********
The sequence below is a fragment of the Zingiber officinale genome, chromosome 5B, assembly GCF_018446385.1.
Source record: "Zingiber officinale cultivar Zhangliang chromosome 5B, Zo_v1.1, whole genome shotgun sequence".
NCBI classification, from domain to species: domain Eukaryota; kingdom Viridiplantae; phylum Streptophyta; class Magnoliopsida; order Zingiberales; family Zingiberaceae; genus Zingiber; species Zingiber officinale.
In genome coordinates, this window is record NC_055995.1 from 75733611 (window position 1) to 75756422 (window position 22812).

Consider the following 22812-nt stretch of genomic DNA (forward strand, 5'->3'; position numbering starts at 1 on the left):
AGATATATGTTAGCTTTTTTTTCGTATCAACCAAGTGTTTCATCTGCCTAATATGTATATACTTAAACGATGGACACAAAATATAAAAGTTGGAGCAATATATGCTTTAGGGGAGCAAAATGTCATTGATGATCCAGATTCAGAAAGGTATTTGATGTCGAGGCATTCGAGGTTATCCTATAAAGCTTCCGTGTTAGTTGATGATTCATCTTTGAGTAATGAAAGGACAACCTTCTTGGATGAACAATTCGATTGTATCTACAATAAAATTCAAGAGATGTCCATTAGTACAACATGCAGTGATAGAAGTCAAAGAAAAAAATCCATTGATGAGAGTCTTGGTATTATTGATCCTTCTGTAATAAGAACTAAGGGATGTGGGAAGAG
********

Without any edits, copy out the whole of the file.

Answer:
The sequence below is a fragment of the Zingiber officinale genome, chromosome 5B, assembly GCF_018446385.1.
Source record: "Zingiber officinale cultivar Zhangliang chromosome 5B, Zo_v1.1, whole genome shotgun sequence".
NCBI classification, from domain to species: domain Eukaryota; kingdom Viridiplantae; phylum Streptophyta; class Magnoliopsida; order Zingiberales; family Zingiberaceae; genus Zingiber; species Zingiber officinale.
In genome coordinates, this window is record NC_055995.1 from 75733611 (window position 1) to 75756422 (window position 22812).

Consider the following 22812-nt stretch of genomic DNA (forward strand, 5'->3'; position numbering starts at 1 on the left):
AGATATATGTTAGCTTTTTTTTCGTATCAACCAAGTGTTTCATCTGCCTAATATGTATATACTTAAACGATGGACACAAAATATAAAAGTTGGAGCAATATATGCTTTAGGGGAGCAAAATGTCATTGATGATCCAGATTCAGAAAGGTATTTGATGTCGAGGCATTCGAGGTTATCCTATAAAGCTTCCGTGTTAGTTGATGATTCATCTTTGAGTAATGAAAGGACAACCTTCTTGGATGAACAATTCGATTGTATCTACAATAAAATTCAAGAGATGTCCATTAGTACAACATGCAGTGATAGAAGTCAAAGAAAAAAATCCATTGATGAGAGTCTTGGTATTATTGATCCTTCTGTAATAAGAACTAAGGGATGTGGGAAGAG